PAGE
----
Module Gc

module Gc = struct ... end 
stat The memory management counters are returned in a stat record. The fields of this record are:
  • minor_words Number of words allocated in the minor heap since the program was started.
  • promoted_words Number of words allocated in the minor heap that survived a minor collection and were moved to the major heap since the program was started.
  • major_words Number of words allocated in the major heap, including the promoted words, since the program was started.
  • minor_collections Number of minor collections since the program was started.
  • major_collections Number of major collection cycles, not counting the current cycle, since the program was started.
  • heap_words Total size of the major heap, in words.
  • heap_chunks Number of times the major heap size was increased since the program was started (including the initial allocation of the heap).
  • live_words Number of words of live data in the major heap, including the header words.
  • live_blocks Number of live blocks in the major heap.
  • free_words Number of words in the free list.
  • free_blocks Number of blocks in the free list.
  • largest_free Size (in words) of the largest block in the free list.
  • fragments Number of wasted words due to fragmentation. These are 1-words free blocks placed between two live blocks. They cannot be inserted in the free list, thus they are not available for allocation.
  • compactions Number of heap compactions since the program was started.
The total amount of memory allocated by the program since it was started is (in words) minor_words + major_words - promoted_words. Multiply by the word size (4 on a 32-bit machine, 8 on a 64-bit machine) to get the number of bytes.
= {
minor_words :  float ;
promoted_words :  float ;
major_words :  float ;
minor_collections :  int ;
major_collections :  int ;
heap_words :  int ;
heap_chunks :  int ;
live_words :  int ;
live_blocks :  int ;
free_words :  int ;
free_blocks :  int ;
largest_free :  int ;
fragments :  int ;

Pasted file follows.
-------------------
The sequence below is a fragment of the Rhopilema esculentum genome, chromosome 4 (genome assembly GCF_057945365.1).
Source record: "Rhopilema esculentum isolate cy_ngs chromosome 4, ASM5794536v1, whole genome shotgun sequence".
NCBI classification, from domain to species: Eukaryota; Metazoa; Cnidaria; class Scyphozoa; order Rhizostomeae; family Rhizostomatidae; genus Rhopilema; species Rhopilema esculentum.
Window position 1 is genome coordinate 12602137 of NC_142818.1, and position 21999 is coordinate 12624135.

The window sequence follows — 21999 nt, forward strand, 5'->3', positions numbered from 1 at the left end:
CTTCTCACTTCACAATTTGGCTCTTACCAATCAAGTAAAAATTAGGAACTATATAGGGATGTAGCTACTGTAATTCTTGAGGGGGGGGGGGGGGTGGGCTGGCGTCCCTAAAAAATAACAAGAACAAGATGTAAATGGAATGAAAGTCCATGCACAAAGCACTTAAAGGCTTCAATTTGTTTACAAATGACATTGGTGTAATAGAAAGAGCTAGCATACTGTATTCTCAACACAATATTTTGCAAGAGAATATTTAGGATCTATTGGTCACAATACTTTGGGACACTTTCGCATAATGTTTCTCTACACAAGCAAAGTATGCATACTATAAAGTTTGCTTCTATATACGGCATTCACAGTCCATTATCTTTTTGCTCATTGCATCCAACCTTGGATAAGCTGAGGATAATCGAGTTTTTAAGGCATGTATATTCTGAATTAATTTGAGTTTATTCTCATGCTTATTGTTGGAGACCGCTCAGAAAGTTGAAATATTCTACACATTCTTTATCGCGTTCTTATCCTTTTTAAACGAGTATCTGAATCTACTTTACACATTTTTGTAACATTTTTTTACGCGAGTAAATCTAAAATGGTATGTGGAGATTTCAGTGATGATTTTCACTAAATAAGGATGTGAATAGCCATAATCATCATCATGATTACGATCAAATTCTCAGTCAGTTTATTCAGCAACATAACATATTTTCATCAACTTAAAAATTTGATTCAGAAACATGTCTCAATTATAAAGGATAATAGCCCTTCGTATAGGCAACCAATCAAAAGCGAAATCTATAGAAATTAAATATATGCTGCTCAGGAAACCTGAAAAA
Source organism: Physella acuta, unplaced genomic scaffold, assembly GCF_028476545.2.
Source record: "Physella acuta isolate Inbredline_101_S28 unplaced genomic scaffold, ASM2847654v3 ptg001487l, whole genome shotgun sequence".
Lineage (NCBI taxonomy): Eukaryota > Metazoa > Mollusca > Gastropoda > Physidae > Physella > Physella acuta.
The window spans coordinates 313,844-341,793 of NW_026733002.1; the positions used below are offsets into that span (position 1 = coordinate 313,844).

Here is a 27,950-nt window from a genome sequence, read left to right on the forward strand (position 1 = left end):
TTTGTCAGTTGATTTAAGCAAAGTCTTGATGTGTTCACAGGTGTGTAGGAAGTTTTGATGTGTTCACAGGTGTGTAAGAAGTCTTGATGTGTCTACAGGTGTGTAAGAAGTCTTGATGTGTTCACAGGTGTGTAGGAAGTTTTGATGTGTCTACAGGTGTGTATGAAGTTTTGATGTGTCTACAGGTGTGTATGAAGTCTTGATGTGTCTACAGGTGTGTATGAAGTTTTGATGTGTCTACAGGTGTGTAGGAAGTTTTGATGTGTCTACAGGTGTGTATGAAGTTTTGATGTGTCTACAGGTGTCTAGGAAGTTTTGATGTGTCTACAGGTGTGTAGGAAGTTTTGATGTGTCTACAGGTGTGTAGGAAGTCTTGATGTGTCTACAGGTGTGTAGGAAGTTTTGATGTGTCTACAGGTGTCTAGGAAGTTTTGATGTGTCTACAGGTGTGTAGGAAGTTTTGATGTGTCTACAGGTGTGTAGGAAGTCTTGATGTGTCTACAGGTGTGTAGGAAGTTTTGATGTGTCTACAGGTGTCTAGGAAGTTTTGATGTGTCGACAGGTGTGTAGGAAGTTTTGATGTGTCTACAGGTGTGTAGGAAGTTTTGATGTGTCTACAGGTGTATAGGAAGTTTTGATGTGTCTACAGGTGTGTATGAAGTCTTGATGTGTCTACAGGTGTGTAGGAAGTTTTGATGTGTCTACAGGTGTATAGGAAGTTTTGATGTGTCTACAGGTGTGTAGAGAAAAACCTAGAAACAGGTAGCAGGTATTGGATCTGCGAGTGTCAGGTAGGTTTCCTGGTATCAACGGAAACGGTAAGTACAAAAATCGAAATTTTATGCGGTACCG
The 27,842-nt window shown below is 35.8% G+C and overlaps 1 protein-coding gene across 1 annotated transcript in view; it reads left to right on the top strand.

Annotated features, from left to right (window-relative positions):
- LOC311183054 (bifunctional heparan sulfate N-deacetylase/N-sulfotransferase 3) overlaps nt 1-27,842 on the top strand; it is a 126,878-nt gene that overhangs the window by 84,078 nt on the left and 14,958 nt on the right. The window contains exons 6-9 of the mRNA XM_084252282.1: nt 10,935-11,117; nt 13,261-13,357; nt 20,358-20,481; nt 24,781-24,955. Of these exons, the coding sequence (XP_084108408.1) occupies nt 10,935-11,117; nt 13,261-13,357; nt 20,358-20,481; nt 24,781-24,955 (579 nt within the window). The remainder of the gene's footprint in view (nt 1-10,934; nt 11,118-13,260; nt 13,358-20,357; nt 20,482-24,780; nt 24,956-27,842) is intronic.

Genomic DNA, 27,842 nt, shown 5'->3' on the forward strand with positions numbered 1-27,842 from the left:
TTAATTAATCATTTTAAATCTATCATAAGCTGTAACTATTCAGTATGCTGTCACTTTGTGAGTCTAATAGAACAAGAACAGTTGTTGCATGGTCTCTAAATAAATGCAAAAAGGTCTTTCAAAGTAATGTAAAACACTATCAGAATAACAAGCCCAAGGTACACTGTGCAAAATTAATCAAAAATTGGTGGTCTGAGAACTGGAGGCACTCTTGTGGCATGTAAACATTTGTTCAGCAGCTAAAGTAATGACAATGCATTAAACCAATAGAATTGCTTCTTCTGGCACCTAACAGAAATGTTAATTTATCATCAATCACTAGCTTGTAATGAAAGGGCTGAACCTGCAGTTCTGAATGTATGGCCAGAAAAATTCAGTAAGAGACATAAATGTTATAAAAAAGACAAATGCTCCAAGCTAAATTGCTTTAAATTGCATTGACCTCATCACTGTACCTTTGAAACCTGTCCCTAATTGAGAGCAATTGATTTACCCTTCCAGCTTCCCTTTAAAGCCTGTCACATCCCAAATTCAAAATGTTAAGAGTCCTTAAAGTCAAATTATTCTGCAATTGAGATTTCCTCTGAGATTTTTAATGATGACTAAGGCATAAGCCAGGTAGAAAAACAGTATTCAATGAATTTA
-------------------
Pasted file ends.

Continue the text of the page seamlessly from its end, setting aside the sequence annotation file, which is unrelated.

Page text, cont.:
compactions :  int ;
control = {
:  int ;
:  int ;
:  int ;
:  int ;
:  int ;
:  int ;
alarm An alarm is a piece of data that calls a user function at the end of each major GC cycle. The following functions are provided to create and delete alarms.


stat : unit -> stat
Return the current values of the memory management counters in a stat record.

counters : unit -> float * float * float
Return (minor_words, promoted_words, major_words). Much faster than stat.

get : unit -> control
Return the current values of the GC parameters in a control record.

set : control -> unit
set r changes the GC parameters according to the control record r. The normal usage is:

minor : unit -> unit
Trigger a minor collection.

major : unit -> unit
Finish the current major collection cycle.

full_major : unit -> unit
Finish the current major collection cycle and perform a complete new cycle. This will collect all currently unreachable blocks.

compact : unit -> unit
Perform a full major collection and compact the heap. Note that heap compaction is a lengthy operation.

print_stat : Pervasives.out_channel -> unit
Print the current values of the memory management counters (in human-readable form) into the channel argument.

allocated_bytes : unit -> float
Return the total number of bytes allocated since the program was started. It is returned as a float to avoid overflow problems with int on 32-bit machines.

finalise : ('b -> unit) -> 'b -> unit
Gc.finalise f v registers f as a finalisation function for v. v must be heap-allocated. f will be called with v as argument at some point between the first time v becomes unreachable and the time v is collected by the GC. Several functions can be registered for the same value, or even several instances of the same function. Each instance will be called once (or never, if the program terminates before the GC deallocates v).
A number of pitfalls are associated with finalised values: finalisation functions are called asynchronously, sometimes even during the execution of other finalisation functions. In a multithreaded program, finalisation functions are called from any thread, thus they cannot not acquire any mutex.
Anything reachable from the closure of finalisation functions is considered reachable, so the following code will not work: The f function can use all features of O'Caml, including assignments that make the value reachable again (indeed, the value is already reachable from the stack during the execution of the function). It can also loop forever (in this case, the other finalisation functions will be called during the execution of f). It can call Gc.finalise on v or other values to register other functions or even itself. It can raise an exception; in this case the exception will interrupt whatever the program was doing when the function was called.
Gc.finalise will raise Invalid_argument if v is not heap-allocated. Some examples of values that are not heap-allocated are integers, constant constructors, booleans, the empty array, the empty list, the unit value. The exact list of what is heap-allocated or not is implementation-dependent. You should also be aware that some optimisations will duplicate some immutable values, especially floating-point numbers when stored into arrays, so they can be finalised and collected while another copy is still in use by the program.

create_alarm : (unit -> unit) -> alarm
create_alarm f will arrange for f to be called at the end of each major GC cycle. A value of type alarm is returned that you can use to call delete_alarm.

delete_alarm : alarm -> unit
delete_alarm a will stop the calls to the function associated to a. Calling delete_alarm a again has no effect.